Mentoring program makes debut in W-S

LEAD founder Joy Nelson-Thomas

Mentoring program makes debut in W-S
August 18
06:45 2016

Nonprofit program LEAD Girls NC looks to expand services to young girls in Forsyth County



Last weekend LEAD Girls NC (Leading Everyday, Accomplishing Dreams), a non-profit mentoring program for young girls, officially launched in Winston-Salem and Forsyth County.

Already serving girls in Guilford County, LEAD Girls NC is dedicated to providing the tools and resources that low-income or at-risk pre-teen girls must have to become productive adults and active leaders in their communities. According to founder Joy Nelson-Thomas, the program uses an evidence-based curriculum that encourages girls to achieve greatness academically, emotionally and creatively. The curriculum focuses on four core values: awareness, perspective, leadership and communication.

Although LEAD Girls is fairly new to the mentoring scene here in Winston-Salem, Nelson-Thomas has years of experience as a mentor and knows the responsibility that comes with it as well. While studying to obtain her bachelor’s degree at Salem College, Nelson-Thomas took the daughter of a family friend into her own home, without any assistance from the government, and raised her as her own.

Although she admits at times it was hard, Nelson-Thomas said after encouraging the teen to go to college, she knew she had found her calling.

“I’ve always had a passion for helping people,” she said. “After raising a family friend for about seven years and seeing the hope I gave her, I realized that this was what I wanted to do.”

“I’m a strong believer that you can do anything if you have that support system and I wanted to create that support system.”

Nelson-Thomas said, after starting out slow, doors began to open up for LEAD Girls and she was able to form a partnership with Guilford County Schools.

Since making the connection last November, LEAD Girls has partnered with local organizations like Big Brothers Big Sisters and the American Foundation for Suicide Prevention to take girls off their waiting lists. The organization has also partnered with Community One Bank to open free bank accounts, and The Center for Smart Financial Choices, who will do a program with the girls.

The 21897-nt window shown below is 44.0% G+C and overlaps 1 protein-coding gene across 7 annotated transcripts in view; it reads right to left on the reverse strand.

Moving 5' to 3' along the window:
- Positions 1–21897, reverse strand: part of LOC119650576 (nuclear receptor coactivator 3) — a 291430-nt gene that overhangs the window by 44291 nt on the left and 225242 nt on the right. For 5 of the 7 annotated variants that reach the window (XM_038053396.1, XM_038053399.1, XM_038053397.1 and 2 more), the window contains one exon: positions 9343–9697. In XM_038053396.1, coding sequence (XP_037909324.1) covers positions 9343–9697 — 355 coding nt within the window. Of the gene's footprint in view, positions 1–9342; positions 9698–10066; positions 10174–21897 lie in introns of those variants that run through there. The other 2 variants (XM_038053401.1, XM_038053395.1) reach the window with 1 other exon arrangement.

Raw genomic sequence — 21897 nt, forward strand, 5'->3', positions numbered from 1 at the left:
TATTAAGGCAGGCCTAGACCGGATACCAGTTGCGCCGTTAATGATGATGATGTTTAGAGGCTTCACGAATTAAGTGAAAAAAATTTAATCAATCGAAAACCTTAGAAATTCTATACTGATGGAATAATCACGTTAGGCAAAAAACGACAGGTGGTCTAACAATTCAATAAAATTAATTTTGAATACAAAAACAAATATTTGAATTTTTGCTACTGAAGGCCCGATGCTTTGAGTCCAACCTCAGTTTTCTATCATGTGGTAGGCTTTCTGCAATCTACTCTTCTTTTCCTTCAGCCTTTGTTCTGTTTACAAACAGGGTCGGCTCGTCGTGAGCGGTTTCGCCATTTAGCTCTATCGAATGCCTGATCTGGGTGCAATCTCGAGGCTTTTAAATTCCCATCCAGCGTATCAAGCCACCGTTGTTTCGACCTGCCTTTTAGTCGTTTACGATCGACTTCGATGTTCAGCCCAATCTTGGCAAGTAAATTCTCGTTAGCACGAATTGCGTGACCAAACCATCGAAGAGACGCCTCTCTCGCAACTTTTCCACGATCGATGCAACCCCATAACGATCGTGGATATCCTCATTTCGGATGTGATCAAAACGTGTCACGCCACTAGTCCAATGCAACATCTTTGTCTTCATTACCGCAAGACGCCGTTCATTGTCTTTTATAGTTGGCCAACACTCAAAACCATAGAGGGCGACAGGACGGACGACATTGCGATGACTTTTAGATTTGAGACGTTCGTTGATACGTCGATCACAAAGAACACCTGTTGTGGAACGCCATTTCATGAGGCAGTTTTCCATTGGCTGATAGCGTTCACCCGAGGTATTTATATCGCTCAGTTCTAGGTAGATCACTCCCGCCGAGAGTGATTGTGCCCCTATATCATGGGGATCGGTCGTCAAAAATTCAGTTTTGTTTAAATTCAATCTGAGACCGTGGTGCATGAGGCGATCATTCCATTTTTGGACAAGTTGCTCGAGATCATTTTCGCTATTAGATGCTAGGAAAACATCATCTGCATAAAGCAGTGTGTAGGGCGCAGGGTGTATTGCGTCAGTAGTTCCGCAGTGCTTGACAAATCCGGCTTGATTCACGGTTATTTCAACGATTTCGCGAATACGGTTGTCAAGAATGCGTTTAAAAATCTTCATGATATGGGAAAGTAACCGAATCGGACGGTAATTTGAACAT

The program focuses on girls who are considered at risk, the lessons provided through the mentoring program are tools young people from all backgrounds need to be successful.

“This program is all about creating leaders and making sure young kids have hope. Every kid is really at risk, even the ones who have access to money,” she said. “I feel like every girl can benefit from this program.”

While responsible for most of the legwork needed to turn the dream of LEAD Girls into reality, Nelson-Thomas said the organization’s board of directors plays a major role in the success of the program as well. Nelson-Thomas said the board of directors is filled with community activists who share the same passion for improving the community and the lives of young people.

“We are here to help girls through life and all the curves, turns and bumps they may encounter. We are here to mold them through it all.” she said.

Members of the board of directors include assistant professor and coordinator of criminal studies at Salem College, Dr. Kimya Dennis; Salem College professor Jane Gillan Marrow; Salem College Chair of the art history and design department, Dr. Rosa Otero; High Point University director of Corporate Foundation and Community Support, Renee Taylor; Salem College executive assistant for the vice president of institutional advancement, Melissa L. Wilson; and award-winning author Jennifer Acosta.

“This group of women is passionate about making an impact in this community,” continued Nelson-Thomas. “It’s so important to surround yourself with people who are honest and are willing to work.”

“As a grass roots organization, we need prominent women that believe in the mission, an that’s what we have at LEAD Girls NC.”

In the future, Nelson-Thomas will be looking to expand the program into other counties including Rockingham, Surry and other surrounding areas. During the meet-and-greet event held on Saturday, Aug. 13, inside the Emberson Fine Arts Center on the campus of Salem College, more than a dozen young girls registered for the upcoming fall semester.

As of Monday, Aug. 15, four spots were still available. For more information on LEAD Girls NC or to register for an upcoming session, visit

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Tevin Stinson

Tevin Stinson

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